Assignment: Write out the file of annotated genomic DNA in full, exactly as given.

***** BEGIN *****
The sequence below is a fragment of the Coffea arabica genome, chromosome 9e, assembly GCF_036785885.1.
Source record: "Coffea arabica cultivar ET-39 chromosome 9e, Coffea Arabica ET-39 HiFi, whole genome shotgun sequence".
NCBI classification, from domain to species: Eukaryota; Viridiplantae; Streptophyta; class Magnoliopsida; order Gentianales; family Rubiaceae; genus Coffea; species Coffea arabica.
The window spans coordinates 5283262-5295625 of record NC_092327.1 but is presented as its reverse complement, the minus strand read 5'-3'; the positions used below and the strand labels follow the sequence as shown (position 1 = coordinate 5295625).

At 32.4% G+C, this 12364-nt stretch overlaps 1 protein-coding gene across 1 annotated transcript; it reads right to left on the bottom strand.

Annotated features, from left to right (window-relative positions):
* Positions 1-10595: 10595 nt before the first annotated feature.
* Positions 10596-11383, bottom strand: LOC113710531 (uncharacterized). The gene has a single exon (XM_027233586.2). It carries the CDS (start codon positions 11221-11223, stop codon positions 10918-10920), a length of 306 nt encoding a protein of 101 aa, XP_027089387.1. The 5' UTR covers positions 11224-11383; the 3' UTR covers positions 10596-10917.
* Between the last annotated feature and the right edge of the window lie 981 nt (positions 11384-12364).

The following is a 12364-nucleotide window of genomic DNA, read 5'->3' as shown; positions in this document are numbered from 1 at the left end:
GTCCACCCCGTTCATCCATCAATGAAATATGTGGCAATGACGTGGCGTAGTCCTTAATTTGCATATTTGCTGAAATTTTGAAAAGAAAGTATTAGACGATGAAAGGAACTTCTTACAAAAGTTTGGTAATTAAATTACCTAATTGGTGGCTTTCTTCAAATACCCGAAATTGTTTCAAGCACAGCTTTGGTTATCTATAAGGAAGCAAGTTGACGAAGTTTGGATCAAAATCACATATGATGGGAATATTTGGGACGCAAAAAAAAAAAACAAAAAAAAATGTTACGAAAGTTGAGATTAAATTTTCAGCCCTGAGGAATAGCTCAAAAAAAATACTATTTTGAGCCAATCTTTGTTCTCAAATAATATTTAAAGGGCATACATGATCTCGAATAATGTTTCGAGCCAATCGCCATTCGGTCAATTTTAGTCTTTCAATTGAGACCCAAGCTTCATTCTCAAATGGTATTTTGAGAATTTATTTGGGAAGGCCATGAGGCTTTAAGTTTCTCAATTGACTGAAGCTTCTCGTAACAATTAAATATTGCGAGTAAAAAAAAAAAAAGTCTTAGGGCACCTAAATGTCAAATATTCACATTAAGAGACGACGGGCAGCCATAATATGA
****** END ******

The sequence below is a fragment of the Coffea arabica genome, chromosome 9e, assembly GCF_036785885.1.
Source record: "Coffea arabica cultivar ET-39 chromosome 9e, Coffea Arabica ET-39 HiFi, whole genome shotgun sequence".
NCBI classification, from domain to species: Eukaryota; Viridiplantae; Streptophyta; class Magnoliopsida; order Gentianales; family Rubiaceae; genus Coffea; species Coffea arabica.
The window spans coordinates 5283262-5295625 of record NC_092327.1 but is presented as its reverse complement, the minus strand read 5'-3'; the positions used below and the strand labels follow the sequence as shown (position 1 = coordinate 5295625).

At 32.4% G+C, this 12364-nt stretch overlaps 1 protein-coding gene across 1 annotated transcript; it reads right to left on the bottom strand.

Annotated features, from left to right (window-relative positions):
* Positions 1-10595: 10595 nt before the first annotated feature.
* Positions 10596-11383, bottom strand: LOC113710531 (uncharacterized). The gene has a single exon (XM_027233586.2). It carries the CDS (start codon positions 11221-11223, stop codon positions 10918-10920), a length of 306 nt encoding a protein of 101 aa, XP_027089387.1. The 5' UTR covers positions 11224-11383; the 3' UTR covers positions 10596-10917.
* Between the last annotated feature and the right edge of the window lie 981 nt (positions 11384-12364).

The following is a 12364-nucleotide window of genomic DNA, read 5'->3' as shown; positions in this document are numbered from 1 at the left end:
GTCCACCCCGTTCATCCATCAATGAAATATGTGGCAATGACGTGGCGTAGTCCTTAATTTGCATATTTGCTGAAATTTTGAAAAGAAAGTATTAGACGATGAAAGGAACTTCTTACAAAAGTTTGGTAATTAAATTACCTAATTGGTGGCTTTCTTCAAATACCCGAAATTGTTTCAAGCACAGCTTTGGTTATCTATAAGGAAGCAAGTTGACGAAGTTTGGATCAAAATCACATATGATGGGAATATTTGGGACGCAAAAAAAAAAAACAAAAAAAAATGTTACGAAAGTTGAGATTAAATTTTCAGCCCTGAGGAATAGCTCAAAAAAAATACTATTTTGAGCCAATCTTTGTTCTCAAATAATATTTAAAGGGCATACATGATCTCGAATAATGTTTCGAGCCAATCGCCATTCGGTCAATTTTAGTCTTTCAATTGAGACCCAAGCTTCATTCTCAAATGGTATTTTGAGAATTTATTTGGGAAGGCCATGAGGCTTTAAGTTTCTCAATTGACTGAAGCTTCTCGTAACAATTAAATATTGCGAGTAAAAAAAAAAAAAGTCTTAGGGCACCTAAATGTCAAATATTCACATTAAGAGACGACGGGCAGCCATAATATGA